Staples: Green
Tarmogoyf
Berserk
Troll Ascetic
Seeds of Innocence
Birds of Paradise
Eternal Witness
Quirion Dryad

As usual, green seems like the short end of the stick.  The Emerald in Green's crown is Tarmogoyf...  The card that is making a splash in nearly every format...  The 5/6 for 1G.  The little 'goyf that could.  There's been so much talk about him that if I tried to add to it I'd only be doing him a disservice.  Green also got Berserk from MED, a card that has seen play in Legacy 'Tog builds and is a powerful effect for so little mana.  Oh yeah, I guess that Green also has Ascetic.

Staples: Multicolor
Meddling Mage
(Lim-Dul’s Vault)
Psychatog
Loxodon HierarchPsychatog

'Tog kills you fast.  Mage disrupts you while beating on you for two a turn.  Vault is the next tutor de jour.  Hierarch saw play before and likely will again in some rock builds or in some sort of aggro build.  The Hierarch may be one of the best bets against the Mono Red Burn decks that are gaining strength post MED.

Staples: Artifacts
Phyrexian Dreadnought
Pithing Needle
Chalice of the Void
Affinity Cards

I think that Affinity will be the deck that disappears whenever the hate gets packed, but pops in whenever the meta isn't prepared for it.  If the control decks are packing hate against combo and RDW, Affinity can and likely will, show up and steal an event or two.  Dreadnought + Stifle have been showing up in a lot of decks recently.  And for good reason.  You'll need to be prepared for this card

Conclusion

So there you have it!  A quick run down of the Classic format, the metagame and frequent cards.  I hope that some players who haven't given Classic a chance will give it a second look.  Also, I plan to try my hand at some Casual Classic decks in the near future to see what whacky things can be accomplished based around cards from Masters Edition, Mirage and Visions.   See you next time!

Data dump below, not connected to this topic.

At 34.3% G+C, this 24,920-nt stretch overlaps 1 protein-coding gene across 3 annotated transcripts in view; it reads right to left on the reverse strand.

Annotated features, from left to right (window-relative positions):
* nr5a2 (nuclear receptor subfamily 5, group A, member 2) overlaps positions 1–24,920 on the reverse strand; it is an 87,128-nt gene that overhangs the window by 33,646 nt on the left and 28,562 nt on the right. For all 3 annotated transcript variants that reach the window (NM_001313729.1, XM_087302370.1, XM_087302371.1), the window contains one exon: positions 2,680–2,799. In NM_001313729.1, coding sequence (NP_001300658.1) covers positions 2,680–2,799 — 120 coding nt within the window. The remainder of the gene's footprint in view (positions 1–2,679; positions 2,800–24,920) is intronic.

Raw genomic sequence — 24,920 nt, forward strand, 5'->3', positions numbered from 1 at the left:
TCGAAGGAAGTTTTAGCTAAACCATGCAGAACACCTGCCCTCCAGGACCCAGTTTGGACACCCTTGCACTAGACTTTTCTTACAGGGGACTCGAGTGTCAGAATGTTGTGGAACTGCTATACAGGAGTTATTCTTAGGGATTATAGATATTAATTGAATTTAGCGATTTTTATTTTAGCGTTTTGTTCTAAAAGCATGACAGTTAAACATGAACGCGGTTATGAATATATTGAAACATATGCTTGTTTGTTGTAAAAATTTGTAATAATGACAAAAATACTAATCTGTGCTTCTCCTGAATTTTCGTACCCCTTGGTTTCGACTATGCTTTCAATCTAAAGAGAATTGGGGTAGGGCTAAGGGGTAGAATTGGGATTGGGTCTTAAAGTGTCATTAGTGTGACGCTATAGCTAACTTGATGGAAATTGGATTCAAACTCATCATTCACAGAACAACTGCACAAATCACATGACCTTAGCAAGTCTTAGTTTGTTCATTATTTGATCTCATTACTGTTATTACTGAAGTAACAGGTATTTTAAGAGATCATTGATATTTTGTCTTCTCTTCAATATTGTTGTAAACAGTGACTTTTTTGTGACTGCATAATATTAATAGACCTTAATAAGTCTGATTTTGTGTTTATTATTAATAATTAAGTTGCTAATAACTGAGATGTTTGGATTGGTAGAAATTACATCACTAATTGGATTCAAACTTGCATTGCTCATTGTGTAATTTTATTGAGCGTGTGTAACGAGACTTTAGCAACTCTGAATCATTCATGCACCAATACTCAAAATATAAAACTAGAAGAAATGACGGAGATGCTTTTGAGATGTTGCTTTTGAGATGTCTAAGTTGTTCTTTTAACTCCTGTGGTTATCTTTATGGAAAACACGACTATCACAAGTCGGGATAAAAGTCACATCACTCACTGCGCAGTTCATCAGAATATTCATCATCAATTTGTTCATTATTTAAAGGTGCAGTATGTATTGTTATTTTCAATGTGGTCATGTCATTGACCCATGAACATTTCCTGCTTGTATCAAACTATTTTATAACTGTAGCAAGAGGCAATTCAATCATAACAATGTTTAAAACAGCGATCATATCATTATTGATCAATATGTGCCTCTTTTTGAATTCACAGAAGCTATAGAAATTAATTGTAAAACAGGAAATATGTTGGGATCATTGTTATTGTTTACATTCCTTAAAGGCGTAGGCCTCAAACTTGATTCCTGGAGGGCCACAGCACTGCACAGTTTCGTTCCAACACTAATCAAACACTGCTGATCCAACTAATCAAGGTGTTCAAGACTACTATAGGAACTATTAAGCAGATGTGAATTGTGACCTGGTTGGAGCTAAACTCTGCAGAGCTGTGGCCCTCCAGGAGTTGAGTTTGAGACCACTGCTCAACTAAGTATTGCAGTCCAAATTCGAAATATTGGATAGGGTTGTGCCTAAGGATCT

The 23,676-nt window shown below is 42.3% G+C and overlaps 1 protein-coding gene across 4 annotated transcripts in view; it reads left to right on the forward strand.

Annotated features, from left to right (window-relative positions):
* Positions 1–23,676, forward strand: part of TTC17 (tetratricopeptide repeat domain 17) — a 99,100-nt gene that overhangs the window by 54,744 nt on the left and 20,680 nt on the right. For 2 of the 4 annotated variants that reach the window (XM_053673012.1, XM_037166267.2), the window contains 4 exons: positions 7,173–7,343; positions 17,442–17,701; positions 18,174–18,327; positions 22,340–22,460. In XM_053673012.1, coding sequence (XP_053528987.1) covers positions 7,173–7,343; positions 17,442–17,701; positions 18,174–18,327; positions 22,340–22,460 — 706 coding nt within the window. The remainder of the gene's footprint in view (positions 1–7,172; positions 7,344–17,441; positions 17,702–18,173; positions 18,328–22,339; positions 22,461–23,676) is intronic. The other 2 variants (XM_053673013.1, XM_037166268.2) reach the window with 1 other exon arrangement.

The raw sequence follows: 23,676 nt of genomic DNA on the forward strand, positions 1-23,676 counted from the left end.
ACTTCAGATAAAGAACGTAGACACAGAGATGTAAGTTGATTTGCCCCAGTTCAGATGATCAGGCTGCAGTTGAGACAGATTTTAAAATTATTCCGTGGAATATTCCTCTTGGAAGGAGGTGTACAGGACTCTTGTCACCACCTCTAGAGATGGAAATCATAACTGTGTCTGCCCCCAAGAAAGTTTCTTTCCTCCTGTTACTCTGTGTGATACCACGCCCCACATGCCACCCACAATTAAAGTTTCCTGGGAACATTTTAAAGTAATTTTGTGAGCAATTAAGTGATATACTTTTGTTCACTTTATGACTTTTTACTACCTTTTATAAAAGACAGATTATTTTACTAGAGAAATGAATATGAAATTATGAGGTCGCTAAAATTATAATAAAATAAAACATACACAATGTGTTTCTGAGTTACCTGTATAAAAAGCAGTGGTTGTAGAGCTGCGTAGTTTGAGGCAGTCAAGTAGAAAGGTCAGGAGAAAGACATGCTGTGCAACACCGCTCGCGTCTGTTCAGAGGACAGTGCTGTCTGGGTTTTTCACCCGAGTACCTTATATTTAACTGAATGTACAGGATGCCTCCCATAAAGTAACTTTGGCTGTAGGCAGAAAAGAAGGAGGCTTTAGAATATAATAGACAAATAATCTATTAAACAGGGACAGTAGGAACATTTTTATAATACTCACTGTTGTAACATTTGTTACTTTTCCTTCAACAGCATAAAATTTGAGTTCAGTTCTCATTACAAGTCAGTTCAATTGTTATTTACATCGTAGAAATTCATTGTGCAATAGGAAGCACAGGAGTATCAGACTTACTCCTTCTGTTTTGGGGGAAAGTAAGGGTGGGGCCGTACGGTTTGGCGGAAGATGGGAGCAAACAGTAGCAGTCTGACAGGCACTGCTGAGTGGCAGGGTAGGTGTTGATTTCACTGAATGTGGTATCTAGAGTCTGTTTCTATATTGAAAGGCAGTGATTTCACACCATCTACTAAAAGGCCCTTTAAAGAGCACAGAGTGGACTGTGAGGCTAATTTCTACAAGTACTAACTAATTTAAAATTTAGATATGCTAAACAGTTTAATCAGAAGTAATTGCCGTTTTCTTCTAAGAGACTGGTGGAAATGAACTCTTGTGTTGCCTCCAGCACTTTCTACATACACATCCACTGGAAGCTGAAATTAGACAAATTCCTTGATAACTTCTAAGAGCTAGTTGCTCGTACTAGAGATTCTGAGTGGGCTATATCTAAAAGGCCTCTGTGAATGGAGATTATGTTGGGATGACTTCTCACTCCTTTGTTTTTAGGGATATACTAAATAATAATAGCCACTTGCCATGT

~Erik

Deck lists courtesy of www.classicquarter.com.  Thank you dangerlinto and company.

 

14 Comments

by rnugent (Unregistered) 24.231.83.158 (not verified) at Fri, 09/28/2007 - 00:00
rnugent (Unregistered) 24.231.83.158's picture

thnx for fixin this up hammy!

by Anonymous (Unregistered) 24.231.83.158 (not verified) at Tue, 09/25/2007 - 21:42
Anonymous (Unregistered) 24.231.83.158's picture

hmmm strange but the only article i see here is a state of the program article. I was looking forward to the classic article too.

by hamtastic at Sat, 09/22/2007 - 10:49
hamtastic's picture

I'd say for the next couple of years, Classic 'maintenance' will be as high or higher than keeping up with Standard.  That's due to MEDx and Classic Sets and some cards from Standard sets.  Although, based on what's been previewed (and spoiled) so far from from Lorwyn, there's very little that will be must have's for the decks in Classic.  I actually hope that there isn't much in Lorwyn for Classic, as it will make it a bit easier for those interested in Classic if they have a Standard set or two that doesn't require much cost.

Here's hoping, anyway. 

more expensive than standard! by runeliger at Sat, 09/22/2007 - 09:35
runeliger's picture